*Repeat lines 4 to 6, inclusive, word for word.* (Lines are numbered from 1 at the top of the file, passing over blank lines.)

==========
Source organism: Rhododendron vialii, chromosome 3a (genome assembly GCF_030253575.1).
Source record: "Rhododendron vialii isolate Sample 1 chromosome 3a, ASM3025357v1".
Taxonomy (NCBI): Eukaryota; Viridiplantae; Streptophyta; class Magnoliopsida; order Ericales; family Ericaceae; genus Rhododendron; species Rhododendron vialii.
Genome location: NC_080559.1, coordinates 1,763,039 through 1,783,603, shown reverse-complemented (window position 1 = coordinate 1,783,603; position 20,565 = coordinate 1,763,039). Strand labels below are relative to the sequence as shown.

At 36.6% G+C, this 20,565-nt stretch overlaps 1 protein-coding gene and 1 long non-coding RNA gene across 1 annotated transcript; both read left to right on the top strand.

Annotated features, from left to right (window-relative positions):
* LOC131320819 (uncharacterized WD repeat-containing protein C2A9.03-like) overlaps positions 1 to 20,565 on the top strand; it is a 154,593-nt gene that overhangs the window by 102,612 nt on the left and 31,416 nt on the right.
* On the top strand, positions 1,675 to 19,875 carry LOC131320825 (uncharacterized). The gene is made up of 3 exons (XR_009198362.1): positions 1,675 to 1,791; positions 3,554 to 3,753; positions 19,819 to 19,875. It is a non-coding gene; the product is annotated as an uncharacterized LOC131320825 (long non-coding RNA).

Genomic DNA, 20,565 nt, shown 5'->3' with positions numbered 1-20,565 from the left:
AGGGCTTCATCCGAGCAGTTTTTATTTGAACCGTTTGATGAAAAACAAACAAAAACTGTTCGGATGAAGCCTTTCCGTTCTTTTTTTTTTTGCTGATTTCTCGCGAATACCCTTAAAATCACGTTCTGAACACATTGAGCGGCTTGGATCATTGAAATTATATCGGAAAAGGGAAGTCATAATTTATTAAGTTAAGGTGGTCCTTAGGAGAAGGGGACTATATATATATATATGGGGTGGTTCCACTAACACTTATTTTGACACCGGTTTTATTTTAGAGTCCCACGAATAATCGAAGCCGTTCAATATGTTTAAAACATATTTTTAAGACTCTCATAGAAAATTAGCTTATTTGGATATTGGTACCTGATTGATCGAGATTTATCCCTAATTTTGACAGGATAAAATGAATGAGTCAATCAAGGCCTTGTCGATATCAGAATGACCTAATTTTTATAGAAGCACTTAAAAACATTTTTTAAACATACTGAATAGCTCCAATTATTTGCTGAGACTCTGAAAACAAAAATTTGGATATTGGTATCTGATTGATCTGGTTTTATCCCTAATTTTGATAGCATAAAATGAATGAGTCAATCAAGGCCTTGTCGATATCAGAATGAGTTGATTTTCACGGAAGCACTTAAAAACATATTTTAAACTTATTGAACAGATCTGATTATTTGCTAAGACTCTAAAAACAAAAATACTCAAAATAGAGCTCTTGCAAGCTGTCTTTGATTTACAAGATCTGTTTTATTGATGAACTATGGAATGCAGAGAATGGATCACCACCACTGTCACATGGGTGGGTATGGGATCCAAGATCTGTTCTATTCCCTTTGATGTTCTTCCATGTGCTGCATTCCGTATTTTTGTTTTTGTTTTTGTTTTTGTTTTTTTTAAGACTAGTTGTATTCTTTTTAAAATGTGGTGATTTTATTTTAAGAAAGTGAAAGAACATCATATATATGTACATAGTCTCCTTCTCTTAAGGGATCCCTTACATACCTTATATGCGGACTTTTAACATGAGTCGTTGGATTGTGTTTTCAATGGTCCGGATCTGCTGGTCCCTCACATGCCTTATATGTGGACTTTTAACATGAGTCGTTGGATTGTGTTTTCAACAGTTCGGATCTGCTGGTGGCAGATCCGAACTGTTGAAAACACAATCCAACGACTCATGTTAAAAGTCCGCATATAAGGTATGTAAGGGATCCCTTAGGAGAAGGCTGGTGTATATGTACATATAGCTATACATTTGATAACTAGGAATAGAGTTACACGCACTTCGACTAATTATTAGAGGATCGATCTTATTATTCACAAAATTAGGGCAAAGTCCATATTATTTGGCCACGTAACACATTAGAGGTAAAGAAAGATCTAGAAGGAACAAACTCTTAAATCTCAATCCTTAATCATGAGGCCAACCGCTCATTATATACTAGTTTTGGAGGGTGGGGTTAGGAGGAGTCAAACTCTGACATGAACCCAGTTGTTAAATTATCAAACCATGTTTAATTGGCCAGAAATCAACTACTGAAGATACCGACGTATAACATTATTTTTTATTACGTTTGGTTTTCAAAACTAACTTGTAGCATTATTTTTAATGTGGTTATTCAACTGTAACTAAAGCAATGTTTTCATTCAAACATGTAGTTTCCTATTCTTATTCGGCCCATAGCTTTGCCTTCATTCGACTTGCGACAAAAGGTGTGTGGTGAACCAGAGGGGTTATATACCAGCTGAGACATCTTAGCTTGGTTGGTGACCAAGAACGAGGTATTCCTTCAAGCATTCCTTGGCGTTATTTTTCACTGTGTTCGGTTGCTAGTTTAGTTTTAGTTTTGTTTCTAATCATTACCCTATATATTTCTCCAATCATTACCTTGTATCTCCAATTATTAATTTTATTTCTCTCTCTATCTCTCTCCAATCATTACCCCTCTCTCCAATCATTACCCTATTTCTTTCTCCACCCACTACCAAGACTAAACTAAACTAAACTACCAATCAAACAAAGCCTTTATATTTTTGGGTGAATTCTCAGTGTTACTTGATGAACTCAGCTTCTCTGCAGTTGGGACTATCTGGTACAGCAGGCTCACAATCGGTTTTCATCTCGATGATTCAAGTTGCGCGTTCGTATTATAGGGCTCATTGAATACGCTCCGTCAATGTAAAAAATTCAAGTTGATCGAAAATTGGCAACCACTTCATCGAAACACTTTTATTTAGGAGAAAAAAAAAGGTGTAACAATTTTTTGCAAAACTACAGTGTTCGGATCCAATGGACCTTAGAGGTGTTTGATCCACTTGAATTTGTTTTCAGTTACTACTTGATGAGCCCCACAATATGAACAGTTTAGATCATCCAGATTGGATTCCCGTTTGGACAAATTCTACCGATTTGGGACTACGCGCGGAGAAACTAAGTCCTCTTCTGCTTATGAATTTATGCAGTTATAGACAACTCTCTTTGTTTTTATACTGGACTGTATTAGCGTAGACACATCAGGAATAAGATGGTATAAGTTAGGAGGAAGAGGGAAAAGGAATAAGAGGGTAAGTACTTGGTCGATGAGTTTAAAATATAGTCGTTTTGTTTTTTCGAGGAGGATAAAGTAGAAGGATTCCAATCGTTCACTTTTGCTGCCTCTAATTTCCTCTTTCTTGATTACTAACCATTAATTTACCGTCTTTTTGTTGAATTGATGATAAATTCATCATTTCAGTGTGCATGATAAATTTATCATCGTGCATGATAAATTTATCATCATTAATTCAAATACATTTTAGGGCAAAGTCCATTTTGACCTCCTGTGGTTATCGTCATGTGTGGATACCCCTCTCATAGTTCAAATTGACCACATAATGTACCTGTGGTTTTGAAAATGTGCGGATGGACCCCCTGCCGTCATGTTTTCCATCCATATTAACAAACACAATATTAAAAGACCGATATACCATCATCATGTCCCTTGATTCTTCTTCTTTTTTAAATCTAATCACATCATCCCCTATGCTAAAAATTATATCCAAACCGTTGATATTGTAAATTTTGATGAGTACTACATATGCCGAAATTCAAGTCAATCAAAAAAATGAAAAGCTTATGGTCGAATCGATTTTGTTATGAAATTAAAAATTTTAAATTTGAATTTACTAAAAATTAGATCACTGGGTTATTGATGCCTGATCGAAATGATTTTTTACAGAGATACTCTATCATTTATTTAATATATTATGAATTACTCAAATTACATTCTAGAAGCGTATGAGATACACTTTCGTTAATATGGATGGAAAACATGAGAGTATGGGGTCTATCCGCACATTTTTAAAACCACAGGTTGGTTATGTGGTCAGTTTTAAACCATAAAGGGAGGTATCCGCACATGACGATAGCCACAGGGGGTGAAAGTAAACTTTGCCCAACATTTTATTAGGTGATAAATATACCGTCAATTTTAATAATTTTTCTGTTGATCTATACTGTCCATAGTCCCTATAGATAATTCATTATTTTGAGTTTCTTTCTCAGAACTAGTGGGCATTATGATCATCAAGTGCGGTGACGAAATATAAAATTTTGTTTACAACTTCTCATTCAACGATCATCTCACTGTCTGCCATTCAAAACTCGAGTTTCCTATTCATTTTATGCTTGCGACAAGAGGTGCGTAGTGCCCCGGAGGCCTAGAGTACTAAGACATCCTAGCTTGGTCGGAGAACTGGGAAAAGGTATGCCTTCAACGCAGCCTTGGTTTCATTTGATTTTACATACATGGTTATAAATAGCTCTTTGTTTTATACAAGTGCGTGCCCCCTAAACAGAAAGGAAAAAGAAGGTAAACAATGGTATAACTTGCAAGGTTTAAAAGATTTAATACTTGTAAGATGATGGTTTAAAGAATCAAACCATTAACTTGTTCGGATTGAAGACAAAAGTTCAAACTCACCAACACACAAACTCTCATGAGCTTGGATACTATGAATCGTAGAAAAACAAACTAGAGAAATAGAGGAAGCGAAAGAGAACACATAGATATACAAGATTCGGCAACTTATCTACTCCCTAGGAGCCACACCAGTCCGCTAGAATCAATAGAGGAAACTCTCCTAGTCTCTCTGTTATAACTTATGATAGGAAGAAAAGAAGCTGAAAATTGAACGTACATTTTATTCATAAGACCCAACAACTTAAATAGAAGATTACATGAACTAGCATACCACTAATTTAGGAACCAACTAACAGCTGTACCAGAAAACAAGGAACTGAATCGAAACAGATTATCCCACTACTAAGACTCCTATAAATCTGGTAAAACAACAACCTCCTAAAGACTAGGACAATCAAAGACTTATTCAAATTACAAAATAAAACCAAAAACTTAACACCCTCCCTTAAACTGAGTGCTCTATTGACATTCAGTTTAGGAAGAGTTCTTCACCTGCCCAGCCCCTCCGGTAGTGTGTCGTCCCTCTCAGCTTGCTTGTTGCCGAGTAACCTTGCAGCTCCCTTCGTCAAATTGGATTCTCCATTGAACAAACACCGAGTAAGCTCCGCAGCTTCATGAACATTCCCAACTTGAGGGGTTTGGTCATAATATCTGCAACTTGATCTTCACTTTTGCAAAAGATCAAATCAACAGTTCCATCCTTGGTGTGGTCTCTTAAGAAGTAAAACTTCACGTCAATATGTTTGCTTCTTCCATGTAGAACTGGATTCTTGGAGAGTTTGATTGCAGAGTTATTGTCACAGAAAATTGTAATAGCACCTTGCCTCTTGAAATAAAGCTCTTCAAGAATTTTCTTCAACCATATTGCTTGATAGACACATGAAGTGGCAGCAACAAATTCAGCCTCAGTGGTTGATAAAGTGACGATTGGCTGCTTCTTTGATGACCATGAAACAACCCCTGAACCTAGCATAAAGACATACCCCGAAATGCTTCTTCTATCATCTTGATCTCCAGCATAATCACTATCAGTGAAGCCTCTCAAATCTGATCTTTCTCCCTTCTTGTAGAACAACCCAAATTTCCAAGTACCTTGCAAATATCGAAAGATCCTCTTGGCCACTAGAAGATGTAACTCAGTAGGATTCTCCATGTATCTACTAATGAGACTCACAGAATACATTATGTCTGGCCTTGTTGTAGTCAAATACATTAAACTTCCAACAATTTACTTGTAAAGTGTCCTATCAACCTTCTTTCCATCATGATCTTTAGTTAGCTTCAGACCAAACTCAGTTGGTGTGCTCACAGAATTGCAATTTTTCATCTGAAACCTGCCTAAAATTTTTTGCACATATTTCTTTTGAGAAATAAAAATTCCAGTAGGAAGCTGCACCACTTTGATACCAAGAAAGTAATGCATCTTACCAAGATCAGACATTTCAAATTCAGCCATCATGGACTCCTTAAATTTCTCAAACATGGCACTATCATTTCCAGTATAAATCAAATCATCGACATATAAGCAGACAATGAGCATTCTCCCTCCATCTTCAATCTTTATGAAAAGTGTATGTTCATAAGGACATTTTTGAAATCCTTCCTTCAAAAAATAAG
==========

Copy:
Genome location: NC_080559.1, coordinates 1,763,039 through 1,783,603, shown reverse-complemented (window position 1 = coordinate 1,783,603; position 20,565 = coordinate 1,763,039). Strand labels below are relative to the sequence as shown.

At 36.6% G+C, this 20,565-nt stretch overlaps 1 protein-coding gene and 1 long non-coding RNA gene across 1 annotated transcript; both read left to right on the top strand.

Annotated features, from left to right (window-relative positions):